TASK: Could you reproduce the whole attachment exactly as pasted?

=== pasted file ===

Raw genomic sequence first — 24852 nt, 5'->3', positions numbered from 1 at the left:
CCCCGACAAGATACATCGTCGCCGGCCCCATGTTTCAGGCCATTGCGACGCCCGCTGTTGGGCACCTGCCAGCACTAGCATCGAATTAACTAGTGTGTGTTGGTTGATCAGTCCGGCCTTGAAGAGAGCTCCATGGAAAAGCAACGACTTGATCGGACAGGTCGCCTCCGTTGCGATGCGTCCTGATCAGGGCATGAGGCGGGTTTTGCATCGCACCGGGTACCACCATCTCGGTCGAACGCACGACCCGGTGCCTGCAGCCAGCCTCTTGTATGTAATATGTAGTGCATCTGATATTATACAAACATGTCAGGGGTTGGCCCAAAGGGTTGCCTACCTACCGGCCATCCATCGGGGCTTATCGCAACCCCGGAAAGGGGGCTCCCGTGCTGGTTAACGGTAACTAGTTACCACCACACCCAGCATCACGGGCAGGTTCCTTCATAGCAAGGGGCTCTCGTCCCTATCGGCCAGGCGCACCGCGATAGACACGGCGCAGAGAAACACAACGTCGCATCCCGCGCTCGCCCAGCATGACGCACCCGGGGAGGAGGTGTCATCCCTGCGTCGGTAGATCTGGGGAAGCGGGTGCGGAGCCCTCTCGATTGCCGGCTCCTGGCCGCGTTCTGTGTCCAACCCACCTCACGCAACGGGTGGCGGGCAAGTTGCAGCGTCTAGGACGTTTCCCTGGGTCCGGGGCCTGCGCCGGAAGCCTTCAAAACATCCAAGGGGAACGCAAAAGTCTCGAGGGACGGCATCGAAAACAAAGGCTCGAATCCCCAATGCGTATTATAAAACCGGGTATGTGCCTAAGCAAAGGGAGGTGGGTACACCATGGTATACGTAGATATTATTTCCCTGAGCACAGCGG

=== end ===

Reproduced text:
Raw genomic sequence first — 24852 nt, 5'->3', positions numbered from 1 at the left:
CCCCGACAAGATACATCGTCGCCGGCCCCATGTTTCAGGCCATTGCGACGCCCGCTGTTGGGCACCTGCCAGCACTAGCATCGAATTAACTAGTGTGTGTTGGTTGATCAGTCCGGCCTTGAAGAGAGCTCCATGGAAAAGCAACGACTTGATCGGACAGGTCGCCTCCGTTGCGATGCGTCCTGATCAGGGCATGAGGCGGGTTTTGCATCGCACCGGGTACCACCATCTCGGTCGAACGCACGACCCGGTGCCTGCAGCCAGCCTCTTGTATGTAATATGTAGTGCATCTGATATTATACAAACATGTCAGGGGTTGGCCCAAAGGGTTGCCTACCTACCGGCCATCCATCGGGGCTTATCGCAACCCCGGAAAGGGGGCTCCCGTGCTGGTTAACGGTAACTAGTTACCACCACACCCAGCATCACGGGCAGGTTCCTTCATAGCAAGGGGCTCTCGTCCCTATCGGCCAGGCGCACCGCGATAGACACGGCGCAGAGAAACACAACGTCGCATCCCGCGCTCGCCCAGCATGACGCACCCGGGGAGGAGGTGTCATCCCTGCGTCGGTAGATCTGGGGAAGCGGGTGCGGAGCCCTCTCGATTGCCGGCTCCTGGCCGCGTTCTGTGTCCAACCCACCTCACGCAACGGGTGGCGGGCAAGTTGCAGCGTCTAGGACGTTTCCCTGGGTCCGGGGCCTGCGCCGGAAGCCTTCAAAACATCCAAGGGGAACGCAAAAGTCTCGAGGGACGGCATCGAAAACAAAGGCTCGAATCCCCAATGCGTATTATAAAACCGGGTATGTGCCTAAGCAAAGGGAGGTGGGTACACCATGGTATACGTAGATATTATTTCCCTGAGCACAGCGG